Keywords: Materials balance; Joint Production; Residuals generation; Single-equation and multi-equation models; End-of-pipe abatement; Efficiency measures; Data Envelopment Analysis (DEA)
    JEL: C51 D24 D62 Q50
    Date: 2017–09–15
  8. By: Mark Bils (U. of Rochester)
    Abstract: Revenue per unit of inputs differs greatly across plants within countries such as the U.S. and India. Such gaps may reflect misallocation, which lowers aggregate productivity. But differences in measured average products need not reflect differences in true marginal products. We propose a way to estimate the gaps in true marginal products in the presence of measurement error in revenue and inputs. Applying our correction to U.S. manufacturing micro data eliminates an otherwise mysterious sharp downward trend in allocative efficiency from 1976–2009. For Indian manufacturing from 1985–2011, meanwhile, we estimate that true marginal products were only one-half as dispersed as measured average products.
    Date: 2017
  9. By: Stiebale, Joel; Vencappa, Dev
    Abstract: We use a rich firm-product panel data set to analyze the effects of domestic and foreign acquisitions on Indian manufacturing firms. Our results indicate that, on average, acquisitions are associated with increases in quantities and markups and lower marginal costs in target firms. We also provide evidence that the quality of products increases while quality-adjusted prices fall upon acquisitions. The effects are most pronounced if acquirers are located in technologically advanced countries.
    JEL: F23 G34 L25 D22 D24
    Date: 2017
  10. By: Agasisti, Tommaso; Gralka, Sabine
    Abstract: Despite measures on the European level to increase the compatibility between the HE sectors of the member states, the recent literature exposes variations in their efficiencies. To gain insights into these differences we split the efficiency term according to the two management levels each university is confronted with. Utilizing a recent advancement in the method to measure efficiency, we separate short-term (transient) and long-term (persistent) efficiency, while controlling for unobserved institution specific heterogeneity. While the first term reflects the efficiency of the individual universities working within the country, the second term echoes the influence of the country specific overall HE structure. The cross-country comparison displays if the overall efficiency difference between countries is related to individual performance of their universities or their HE structure. This allows more purposeful policy recommendation and expands the literature regarding the efficiency of universities in a fundamental way. Choosing Italy and Germany as two important illustrative examples we can take advantage of a novel dataset including characteristics of institutions in both countries for an exceptional long period of time from 2001 to 2011. We show that the Italian universities exhibit a higher overall efficiency value than their German counterparts. With the individual universities working at the upper bound of efficiency in both countries, the overall inefficiency as well as the gap between the countries is caused by persistent, structural inefficiency. To expedite a true European Area of Higher Education future measures should hence aim at the country specific structure, not solely at affecting the activities of single universities.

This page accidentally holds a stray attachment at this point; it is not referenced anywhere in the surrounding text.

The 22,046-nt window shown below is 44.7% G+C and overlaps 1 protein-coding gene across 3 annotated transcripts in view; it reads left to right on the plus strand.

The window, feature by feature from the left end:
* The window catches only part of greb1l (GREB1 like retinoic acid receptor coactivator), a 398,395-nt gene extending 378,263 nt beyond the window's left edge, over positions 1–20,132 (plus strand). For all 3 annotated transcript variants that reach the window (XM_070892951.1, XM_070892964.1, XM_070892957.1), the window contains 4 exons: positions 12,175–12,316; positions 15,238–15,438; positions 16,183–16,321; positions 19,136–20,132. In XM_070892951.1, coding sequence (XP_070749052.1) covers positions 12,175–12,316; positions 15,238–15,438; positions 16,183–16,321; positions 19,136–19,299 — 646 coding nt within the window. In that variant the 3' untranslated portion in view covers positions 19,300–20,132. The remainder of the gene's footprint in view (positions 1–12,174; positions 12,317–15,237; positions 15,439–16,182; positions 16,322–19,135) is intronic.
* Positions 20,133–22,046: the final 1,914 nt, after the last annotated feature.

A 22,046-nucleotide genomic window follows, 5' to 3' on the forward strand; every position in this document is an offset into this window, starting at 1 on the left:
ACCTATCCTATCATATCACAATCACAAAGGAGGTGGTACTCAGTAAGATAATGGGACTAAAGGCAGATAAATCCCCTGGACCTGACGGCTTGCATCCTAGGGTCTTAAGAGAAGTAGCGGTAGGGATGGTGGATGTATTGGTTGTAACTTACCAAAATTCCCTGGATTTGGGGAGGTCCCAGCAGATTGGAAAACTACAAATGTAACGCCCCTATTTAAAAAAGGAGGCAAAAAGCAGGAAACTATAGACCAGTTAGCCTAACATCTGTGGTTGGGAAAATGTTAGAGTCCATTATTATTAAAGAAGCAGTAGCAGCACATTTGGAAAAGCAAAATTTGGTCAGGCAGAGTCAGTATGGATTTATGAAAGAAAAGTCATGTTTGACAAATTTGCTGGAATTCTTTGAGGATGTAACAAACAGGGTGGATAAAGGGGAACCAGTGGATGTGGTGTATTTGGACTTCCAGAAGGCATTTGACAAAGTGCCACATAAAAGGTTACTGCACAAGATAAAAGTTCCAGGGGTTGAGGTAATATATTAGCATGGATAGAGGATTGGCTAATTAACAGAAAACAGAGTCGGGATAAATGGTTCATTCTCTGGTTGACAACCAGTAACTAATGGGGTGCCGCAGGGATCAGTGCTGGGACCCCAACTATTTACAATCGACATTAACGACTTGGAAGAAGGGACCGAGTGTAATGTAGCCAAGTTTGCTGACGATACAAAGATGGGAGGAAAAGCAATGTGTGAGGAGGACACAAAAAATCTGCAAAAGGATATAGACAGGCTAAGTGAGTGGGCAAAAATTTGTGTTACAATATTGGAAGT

Keywords: Stochastic Frontier Analysis,Persistent Inefficiency,Higher Education,Costfunction,Italy,Germany
    JEL: C14 C23 D61 I22 I23 H52
    Date: 2017
  11. By: Bakker, Gerben (London School of Economics); Crafts, Nicholas (University of Warwick); Woltjer, Pieter (University of Groningen)
    Abstract: We develop new aggregate and sectoral Total Factor Productivity (TFP) estimates for the United States between 1899 and 1941 through better coverage of sectors and better-measured labor quality, and find TFP-growth was lower than previously thought, broadly based across sectors, and strongly variant intertemporally. We then test and reject three prominent claims. First, the 1930s did not have the highest TFP-growth of the twentieth century. Second, TFP-growth was not predominantly caused by four ‘great inventions’. Third, TFP-growth was not driven indirectly by spillovers from great inventions such as electricity. Instead, the creative-destruction-friendly American innovation system was the main productivity driver.
    Keywords: productivity growth; total factor productivity; great inventions; spillovers; United States — history JEL Classification: N11, N12, O47, O51.
    Date: 2017
  12. By: Vencappa, Dev; Stiebale, Joel